Oxymorons/los oximoron

Ben Jamin

Senior Member
Polish
The only one that you acknowledge as a real oxymoron, namely "an intelligent idiot", is all but scarce in our surroundings. In fact I feel like one myself sometimes.
This was only the one at the list. You can find plenty genuine oxymorons in poetry, or compose themselves, like "a little great man", "hot ice", "dark light", and so on, but if you try with "nice mother in law", then you are on the wrong side.
it is a pity that far too many contributors to this thread can't understand what an oxymoron really is.
 
  • franknagy

    Senior Member
    If anyone is interested, we could begin the Official WordReference multilingual list of oxymorons, in whatever languages you please.

    Here's a beginning:

    Juegos de guerra/war games

    and one of my favorites:
    military intelligence

    and let us not forget... Honorarios legales razonables

    or Non-stop flight.

    What are your favorites?

    saludos,
    Cuchuflete
    honest lawyer
    inbribable politian
     

    eno2

    Senior Member
    Dutch-Flemish
    This was only the one at the list. You can find plenty genuine oxymorons in poetry, or compose themselves, like "a little great man", "hot ice", "dark light", and so on, but if you try with "nice mother in law", then you are on the wrong side.
    it is a pity that far too many contributors to this thread can't understand what an oxymoron really is.
    It's not so easy.

    Ah yes, I see what you mean now, yes you´re absolutely right. I was reading it as "non-stopover flight" which would be tautological but not an oxymoron.:thumbsup:
    WhY?

    European union - oooh controversial....
    Funny. The wishfull thinking for it`s falling apart doesn't make it an oxymoron...

    If anyone is interested, we could begin the Official WordReference multilingual list of oxymorons, in whatever languages you please.

    Here's a beginning:

    Juegos de guerra/war games

    and one of my favorites:
    military intelligence

    and let us not forget... Honorarios legales razonables

    or Non-stop flight.

    What are your favorites?

    saludos,
    Cuchuflete
    None.

    Non-stop flight: you have to consider what is meant: without a stop in between. Everybody knows that a flight has to have one stop. It's an ellipse, not an oxymoron.

    military intelligence: that's a mere joke. Based on introducing a clash between two meanings:Intelligence as IQ and intelligence as (secret) information.
     
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    JamesM

    Senior Member
    it is a pity that far too many contributors to this thread can't understand what an oxymoron really is.
    There are two levels of oxymoron, Ben Jamin, the technically accurate one and the culturally accurate one. :) You appear to be holding on to the technical one and ignoring the cultural one, such as "efficient government". ;)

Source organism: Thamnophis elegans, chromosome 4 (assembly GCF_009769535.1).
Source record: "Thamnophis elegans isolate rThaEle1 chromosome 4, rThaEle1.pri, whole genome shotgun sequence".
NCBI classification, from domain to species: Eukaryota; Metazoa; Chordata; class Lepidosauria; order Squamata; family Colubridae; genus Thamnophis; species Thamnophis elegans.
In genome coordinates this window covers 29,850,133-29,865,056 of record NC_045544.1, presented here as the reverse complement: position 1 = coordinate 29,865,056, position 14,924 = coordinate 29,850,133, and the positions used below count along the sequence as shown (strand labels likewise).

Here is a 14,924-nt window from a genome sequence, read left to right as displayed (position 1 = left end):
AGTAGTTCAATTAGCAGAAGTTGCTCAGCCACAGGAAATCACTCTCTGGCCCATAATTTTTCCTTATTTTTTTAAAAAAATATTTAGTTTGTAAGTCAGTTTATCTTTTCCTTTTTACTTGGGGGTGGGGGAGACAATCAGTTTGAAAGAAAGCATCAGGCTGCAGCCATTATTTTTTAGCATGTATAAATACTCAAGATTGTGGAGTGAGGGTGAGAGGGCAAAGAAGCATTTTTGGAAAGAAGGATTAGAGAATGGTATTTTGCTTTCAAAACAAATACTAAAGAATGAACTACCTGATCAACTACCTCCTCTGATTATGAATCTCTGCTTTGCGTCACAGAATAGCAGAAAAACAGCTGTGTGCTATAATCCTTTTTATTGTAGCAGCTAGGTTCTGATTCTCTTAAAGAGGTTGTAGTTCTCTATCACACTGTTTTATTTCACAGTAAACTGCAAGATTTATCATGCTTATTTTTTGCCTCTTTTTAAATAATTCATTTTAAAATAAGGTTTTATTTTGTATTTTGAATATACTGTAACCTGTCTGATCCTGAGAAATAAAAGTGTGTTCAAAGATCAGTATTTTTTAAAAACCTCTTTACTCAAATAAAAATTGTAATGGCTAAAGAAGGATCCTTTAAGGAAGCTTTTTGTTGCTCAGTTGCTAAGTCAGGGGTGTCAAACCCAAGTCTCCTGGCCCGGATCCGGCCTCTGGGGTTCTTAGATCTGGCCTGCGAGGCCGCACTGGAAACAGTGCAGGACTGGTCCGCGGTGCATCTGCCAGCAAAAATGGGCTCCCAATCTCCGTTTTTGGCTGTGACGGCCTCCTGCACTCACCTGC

Genuine oxymorons are not funny. Cultural oxymorons are. You might be missing the joke.
     

    King Crimson

    Modus in fabula
    Italiano
    This is a staple of the Italian political discourse:
    Convergenze parallele (converging parallel lines)

    But don't ask me to explain it, for it would take too long (and I'm not sure I could;))

    And no, the intersection point at infinity has no relevance here...
     

    franknagy

    Senior Member
    The "wooden spoons" used in the kitchen are mainly made of plastics.
    Paperless printer.
    This not a logical oxymoron but a remainder of outdated techniques in the language.
    The watch-houses of soldiers were called in Hungarian "fa|kabát"="wooden coat".
    Watch-houses in front of embassies and government buildings still exists. Naturally they are made of bullet-proof glass and steel but they the passers-by call the "fakabát" as 200 years ago.
     

    Ben Jamin

    Senior Member
    Polish
    There are two levels of oxymoron, Ben Jamin, the technically accurate one and the culturally accurate one. :) You appear to be holding on to the technical one and ignoring the cultural one, such as "efficient government". ;)

    Genuine oxymorons are not funny. Cultural oxymorons are. You might be missing the joke.
    Where did you find this classification? I have never heard of it.
     

    franknagy

    Senior Member
    Maybe but not mainly. Nowadays (in fact, in all my life) fakabát is/has been a slang word for (chiefly) a policeman. (See here for more.)
    Zsanna, I see from your link that the meaning of "fakabát" has shifted from watch-house to policeman.
    Policeman used to stand in watch-houses, too, so the meaning of the expression has transferred from objects to persons using it (intermediate state=black&yellow soldier) to present policeman.
     

    Zsanna

    ModErrata
    Hungarian - Hungary